This newly released report, titled ‘Practitioner Expertise to Optimise Community Health Systems: Harnessing Operational Insight’ examines how CHWs can successfully be integrated into national health systems, subsequently contributing towards efforts to achieve Universal Health Coverage.
This paper explores the factors that shaped the acceptability and adoption of community health assistants (CHAs) into the health system at the district level in Zambia. Using thematic analysis, data was collected through a review of documents, 6 focus group discussions with community leaders, and 12 key informant interviews with CHA trainers, supervisors and members of the District Health Management Team. Results found a perceived relative advantage of CHAs over existing community-based health workers in terms of their quality of training and scope of responsibilities.
This review explores the current evidence available to assess if increased levels of integration of community health resources in CHW programs leads to higher program effectiveness and sustainability. 32 articles were chosen for an extensive review, complemented by analysis of the results of 15 other review studies. Analysis found no quantitative data and minimal inclusion of even basic community level indicators.
This resource from USAID and MCHIP provides an overview of large-scale CHW programs from 13 countries: Afghanistan, Bangladesh, Brazil, Ethiopia, India, Indonesia, Iran, Nepal, Niger, Pakistan, Rwanda, Zambia and Zimbabwe. Case studies address the historical context of CHWs, the health needs of the country, the scope of work of the CHWs, CHW training, support and supervision, and financing of CHW programs. The demonstrated impact and continuing challenges of the different programs are also addressed.
The hypertensive disorders of pregnancy and postpartum haemorrhage are responsible for nearly 40% of all maternal deaths in India. Most of these deaths occur in primary health settings which frequently lack essential equipment and medication, are understaffed and have limited or no access to specialist care. Community health care workers are regarded as essential providers of basic maternity care; and the quality of care they provide is dependent on the level of knowledge and skills they possess.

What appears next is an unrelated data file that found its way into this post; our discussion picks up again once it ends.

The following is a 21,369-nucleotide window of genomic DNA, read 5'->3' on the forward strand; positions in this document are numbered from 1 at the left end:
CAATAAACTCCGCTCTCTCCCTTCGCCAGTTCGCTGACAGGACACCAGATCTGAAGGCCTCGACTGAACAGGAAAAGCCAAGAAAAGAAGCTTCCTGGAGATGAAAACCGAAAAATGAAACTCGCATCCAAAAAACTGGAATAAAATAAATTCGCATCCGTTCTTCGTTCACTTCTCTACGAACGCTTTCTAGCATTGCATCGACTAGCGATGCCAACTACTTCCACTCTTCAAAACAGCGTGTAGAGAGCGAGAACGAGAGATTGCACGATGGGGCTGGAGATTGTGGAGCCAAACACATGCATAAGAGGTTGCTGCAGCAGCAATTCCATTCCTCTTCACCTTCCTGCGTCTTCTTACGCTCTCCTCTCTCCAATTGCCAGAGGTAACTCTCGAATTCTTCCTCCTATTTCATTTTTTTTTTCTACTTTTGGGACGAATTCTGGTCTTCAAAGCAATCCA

While task shifting to CHWs is widely practiced to address healthcare provider shortages, it can add to an already heavy workload for CHWs. In order to reflect how CHWs perceive and react to their circumstances, this study combined perception and objective measures of workload to examine quality of services, worker performance, and job and client satisfaction.
CHWs importantly deliver health care services to communities when shortages in the healthcare workforce exist. However, as their workload increases, CHW abilities to provide quality healthcare may be compromised. Using a cluster-randomized trial in Zimbabwe, CHWs were surveyed to assess the association between demographic and work characteristics and task performance. CHWs who made more referrals shared many common demographic and work characteristics, implying that these factors influence performance.
Humanitarian crises are often marked by large-scale, externally funded, and vertically managed responses. National health systems, already weak, are often bypassed by international organizations in the interest of rapid response to save lives. There is growing recognition, however, of the importance of employing more sustainable approaches through existing health system infrastructure to ensure services continue as the emergency subsides and organizations and their resource flows end.
This report, developed in The Center for the Health Professions at the University of California, San Francisco, explores the role of community health workers and promotores in California. It reviews the history and background of the movement, work and practice patterns such as education, demographics, wages and training, and issues of credentialing and certification, regulation, and policy concerns for Latino promotores in California.